Therefore although kyrgyzchylyk is the general term for many different types of traditionally spiritual abilities all of them require certain criteria to be fulfilled. The first and most important is the kasiet that is the sacred power. All the bearers of traditional knowledge kyrgyzchylyk or aruuluk, claim the ability to yield kasiet and talk of their contact with higher powers. These higher forces have many names: koldoochuular [q.v]the patrons, küchtör the powers, korgoochular the protectors, eeler [q.v.]the hosts,arbaktar [q.v. under arbak]the spirits, Alla-Taala Allah and Jaratkan the Creator. To honour the source that has given them powers and to strengthen the link between the world of men and spirits, bearers of kyrgyzchylyk take care and attention to perform their traditional rituals regularly and accurately.
The idea that a person may have kasiet and the ability to yield this power is connected with the belief that times and worlds are interconnected. It is the idea that a person is strongly linked to the past and future. The links between the past-present-future can be read in tight connection. The visible and invisible worlds, the worlds of men and ghosts, of thought and emotions and of the bearers of powers and their hosts, all these exist in the kyrgyzchylyk (aruuluk) system.
In view of the many understandings of the term kyrgyzchylyk and its specific meaning described above that we have encountered in our field work we decided to call this phenomenon spiritual kyrgyzchylyk. For the bearers of the sacred abilities this is their spiritual mission, which they have been chosen to fulfill and it is the task of their lives.
Kyrgyzchylyk is also connected with a specific understanding of faith. On the one hand it is seen as a sacred quality that guards and develops ancient traditions and upholds the connections with the ways of life of ancient ancestors. On the other hand it is also connected with musulmanchylyk which is the totality of traditions and practices of Islam. Kultaev Alymbek, the guardian of Sumailuu-Too sacred mountain in Osh, sees kyrgyzchylyk and musulmanchylyk as one and the same thing and his opinion is shared by many bearers of the sacred ability. Most of the guardians and kyrgyzchylyk bar of the Ysyk-Köl oblast, whom we met during our field research considered themselves muslims, following all the rules and rites of Islam. We also met with this during our studies in Talas. However the past few years have seen the rise of Kyrgyz spiritual movements trying to underline the differences between the traditions of kyrgyzchylyk and Islam and to separate their faith from religion. They prefer to worship outside the limits of the main religions.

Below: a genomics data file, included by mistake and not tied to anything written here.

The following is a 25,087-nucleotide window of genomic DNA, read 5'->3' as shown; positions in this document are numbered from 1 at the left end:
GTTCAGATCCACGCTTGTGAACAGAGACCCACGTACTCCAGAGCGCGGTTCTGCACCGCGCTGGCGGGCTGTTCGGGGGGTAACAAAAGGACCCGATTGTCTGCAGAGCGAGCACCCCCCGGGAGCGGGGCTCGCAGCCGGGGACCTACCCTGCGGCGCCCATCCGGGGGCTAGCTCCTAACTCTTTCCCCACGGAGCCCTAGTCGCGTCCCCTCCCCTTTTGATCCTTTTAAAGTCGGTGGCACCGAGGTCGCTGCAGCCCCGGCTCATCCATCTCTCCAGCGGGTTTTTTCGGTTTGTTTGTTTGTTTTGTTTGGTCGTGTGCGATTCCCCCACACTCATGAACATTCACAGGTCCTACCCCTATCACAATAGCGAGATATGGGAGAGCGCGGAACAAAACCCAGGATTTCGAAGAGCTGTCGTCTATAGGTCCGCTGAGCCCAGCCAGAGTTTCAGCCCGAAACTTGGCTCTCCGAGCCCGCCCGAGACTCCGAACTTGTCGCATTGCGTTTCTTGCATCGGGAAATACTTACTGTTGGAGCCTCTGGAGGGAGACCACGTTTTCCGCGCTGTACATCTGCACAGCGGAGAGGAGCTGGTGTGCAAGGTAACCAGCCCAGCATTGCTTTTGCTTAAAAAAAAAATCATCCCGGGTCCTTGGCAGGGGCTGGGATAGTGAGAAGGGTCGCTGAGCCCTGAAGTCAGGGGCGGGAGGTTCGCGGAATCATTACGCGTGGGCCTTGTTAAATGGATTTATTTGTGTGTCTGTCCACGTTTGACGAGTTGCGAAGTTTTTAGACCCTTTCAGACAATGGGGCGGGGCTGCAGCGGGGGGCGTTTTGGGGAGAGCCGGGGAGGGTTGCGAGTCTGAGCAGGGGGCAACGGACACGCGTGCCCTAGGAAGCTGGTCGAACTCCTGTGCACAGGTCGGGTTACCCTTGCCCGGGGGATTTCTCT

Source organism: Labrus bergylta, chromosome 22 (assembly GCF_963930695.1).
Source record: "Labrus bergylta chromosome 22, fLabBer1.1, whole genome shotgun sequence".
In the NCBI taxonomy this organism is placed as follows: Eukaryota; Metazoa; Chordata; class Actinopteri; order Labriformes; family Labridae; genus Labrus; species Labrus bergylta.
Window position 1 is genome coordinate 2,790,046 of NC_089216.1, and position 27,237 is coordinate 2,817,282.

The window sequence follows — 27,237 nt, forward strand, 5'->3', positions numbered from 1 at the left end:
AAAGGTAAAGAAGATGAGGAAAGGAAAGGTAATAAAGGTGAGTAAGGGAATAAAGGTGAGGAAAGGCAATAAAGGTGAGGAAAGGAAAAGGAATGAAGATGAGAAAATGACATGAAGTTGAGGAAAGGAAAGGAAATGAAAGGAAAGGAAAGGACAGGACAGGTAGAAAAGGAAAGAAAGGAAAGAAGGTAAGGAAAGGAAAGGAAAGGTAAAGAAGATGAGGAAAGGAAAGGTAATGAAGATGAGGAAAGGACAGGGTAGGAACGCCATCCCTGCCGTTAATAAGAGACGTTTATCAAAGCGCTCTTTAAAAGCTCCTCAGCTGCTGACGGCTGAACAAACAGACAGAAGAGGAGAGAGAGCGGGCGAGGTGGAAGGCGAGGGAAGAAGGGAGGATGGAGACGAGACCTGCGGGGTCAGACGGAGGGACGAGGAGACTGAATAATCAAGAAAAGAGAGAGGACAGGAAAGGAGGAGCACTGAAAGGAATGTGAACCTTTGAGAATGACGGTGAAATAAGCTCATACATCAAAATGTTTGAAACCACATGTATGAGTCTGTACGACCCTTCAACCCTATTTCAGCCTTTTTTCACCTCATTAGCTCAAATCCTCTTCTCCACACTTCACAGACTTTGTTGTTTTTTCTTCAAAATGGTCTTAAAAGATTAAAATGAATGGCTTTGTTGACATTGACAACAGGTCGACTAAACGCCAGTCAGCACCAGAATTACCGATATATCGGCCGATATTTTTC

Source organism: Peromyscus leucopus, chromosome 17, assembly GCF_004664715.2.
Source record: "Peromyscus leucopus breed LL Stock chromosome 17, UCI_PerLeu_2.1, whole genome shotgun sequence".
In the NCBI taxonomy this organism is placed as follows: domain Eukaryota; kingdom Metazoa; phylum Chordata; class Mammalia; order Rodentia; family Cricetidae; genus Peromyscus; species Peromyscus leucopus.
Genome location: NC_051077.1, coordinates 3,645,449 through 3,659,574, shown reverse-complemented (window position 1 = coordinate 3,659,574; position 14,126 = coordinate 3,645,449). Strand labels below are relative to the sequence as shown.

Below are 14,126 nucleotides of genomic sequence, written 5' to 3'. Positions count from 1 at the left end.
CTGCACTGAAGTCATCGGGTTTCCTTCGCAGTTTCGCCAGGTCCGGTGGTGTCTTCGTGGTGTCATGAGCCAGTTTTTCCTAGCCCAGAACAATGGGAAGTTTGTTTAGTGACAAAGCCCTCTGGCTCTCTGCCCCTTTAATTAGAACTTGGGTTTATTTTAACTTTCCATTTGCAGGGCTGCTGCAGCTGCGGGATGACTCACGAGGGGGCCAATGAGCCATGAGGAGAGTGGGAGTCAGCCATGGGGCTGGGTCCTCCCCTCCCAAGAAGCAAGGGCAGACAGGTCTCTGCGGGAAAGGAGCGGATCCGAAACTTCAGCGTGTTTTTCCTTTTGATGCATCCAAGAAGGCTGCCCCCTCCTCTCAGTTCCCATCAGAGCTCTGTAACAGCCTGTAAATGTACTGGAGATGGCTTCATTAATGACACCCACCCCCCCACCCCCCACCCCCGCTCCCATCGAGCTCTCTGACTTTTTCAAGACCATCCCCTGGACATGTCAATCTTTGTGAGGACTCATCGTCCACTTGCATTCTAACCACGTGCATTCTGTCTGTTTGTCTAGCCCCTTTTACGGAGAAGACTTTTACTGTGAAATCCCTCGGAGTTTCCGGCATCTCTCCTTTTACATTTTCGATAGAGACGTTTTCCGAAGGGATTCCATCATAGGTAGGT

The power of kyrgyzchylyk can be recognized when it brings the bearers sicknesses that cannot be diagnosed by and for which modern medicine has no cure. The suffering of this person and often of their relatives is the way that kyrgyzchylyk forces a person to accept kasiet. This is the choice between the spiritual path and the life of an ordinary person, because kyrgyzchylykbrings with it service and much responsibility for the bearer of this traditional, spiritual knowledge. This power that cannot be denied is the subject of this sixth chapter.

[1] Examples of these will be Abramzon S.M. “Kyrgyzes and their ethnogenetical and historico-cultural links.” –Frunze: Kyrgyzstan, 1990; Akmataliev A. “Perrenial values of the Kyrgyz”. – Bishkek: Sham. 2000; Bayalieva T.. “Religious prejudices of the Kyrgyz people and their overcoming”. – Frunze: Kyrgyzstan, 1981; Bayalieva T. “Preislam beliefs and their prejudices among the Kyrgyz people”. – Frunze: Kyrgyzstan, 1975; Karasaev K. “Wise words”. – Frunze, 1987; Karataev О., Eraliev S. “A Dictionary of the Kyrgyz ethnography”. – Bishkek.:Biyiktic. 2005.
[2] Ibraim kyzy Z.,Tajiev M. „Tengir Ata”-Bishkek: Biyiktik, 2006, pg.43.
[3] Kyrgyzcylygy bar [Kyrgyz] having kyrgyzchylyk
[4] Examples can be found in: Begalieva O. Osnobye zakony razvitiya celovecestva [The basic laws of human development] Biiytik, Bishkek, 2003; Ömürbübü, Aalamdan Katar, [Ömürbübü, letters from the Universe] Bishkek, 2004; Dalbaev B., Kachynalieva S. Tüpkürdötu uluu cöz, [Great words from the Depth]in Kyrgyz Epikantyp Baiyyiyt? Sham, Bishkek, 2006, Volume 1. Kyrgyzdar düiynö epin jakshylykka alyp barat! Biiyktik, Bishkek, 2006; Ruhtar menen syrdashuu, Bishkek, 2008; Tezekbaev K. tengirge syiyynuu, Biiyktik, Bishkek, 2004, Volume 1.